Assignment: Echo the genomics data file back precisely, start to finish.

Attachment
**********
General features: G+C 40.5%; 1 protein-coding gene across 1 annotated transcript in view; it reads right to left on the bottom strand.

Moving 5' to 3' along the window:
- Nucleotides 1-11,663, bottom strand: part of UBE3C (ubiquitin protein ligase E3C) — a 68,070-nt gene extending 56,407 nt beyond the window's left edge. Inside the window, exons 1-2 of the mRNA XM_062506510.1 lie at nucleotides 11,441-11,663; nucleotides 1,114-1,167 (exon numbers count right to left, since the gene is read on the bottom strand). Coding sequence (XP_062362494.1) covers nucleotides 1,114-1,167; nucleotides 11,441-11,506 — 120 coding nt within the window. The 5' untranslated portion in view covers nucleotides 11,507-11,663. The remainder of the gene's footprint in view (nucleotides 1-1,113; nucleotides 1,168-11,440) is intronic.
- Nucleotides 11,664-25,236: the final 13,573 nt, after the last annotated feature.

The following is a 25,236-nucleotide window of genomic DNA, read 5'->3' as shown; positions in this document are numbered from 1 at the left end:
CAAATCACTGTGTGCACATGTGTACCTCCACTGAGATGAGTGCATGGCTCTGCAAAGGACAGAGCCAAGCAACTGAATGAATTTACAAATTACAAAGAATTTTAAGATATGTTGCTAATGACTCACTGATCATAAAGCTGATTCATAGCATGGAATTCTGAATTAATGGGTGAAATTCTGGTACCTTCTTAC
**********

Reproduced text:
General features: G+C 40.5%; 1 protein-coding gene across 1 annotated transcript in view; it reads right to left on the bottom strand.

Moving 5' to 3' along the window:
- Nucleotides 1-11,663, bottom strand: part of UBE3C (ubiquitin protein ligase E3C) — a 68,070-nt gene extending 56,407 nt beyond the window's left edge. Inside the window, exons 1-2 of the mRNA XM_062506510.1 lie at nucleotides 11,441-11,663; nucleotides 1,114-1,167 (exon numbers count right to left, since the gene is read on the bottom strand). Coding sequence (XP_062362494.1) covers nucleotides 1,114-1,167; nucleotides 11,441-11,506 — 120 coding nt within the window. The 5' untranslated portion in view covers nucleotides 11,507-11,663. The remainder of the gene's footprint in view (nucleotides 1-1,113; nucleotides 1,168-11,440) is intronic.
- Nucleotides 11,664-25,236: the final 13,573 nt, after the last annotated feature.

The following is a 25,236-nucleotide window of genomic DNA, read 5'->3' as shown; positions in this document are numbered from 1 at the left end:
CAAATCACTGTGTGCACATGTGTACCTCCACTGAGATGAGTGCATGGCTCTGCAAAGGACAGAGCCAAGCAACTGAATGAATTTACAAATTACAAAGAATTTTAAGATATGTTGCTAATGACTCACTGATCATAAAGCTGATTCATAGCATGGAATTCTGAATTAATGGGTGAAATTCTGGTACCTTCTTAC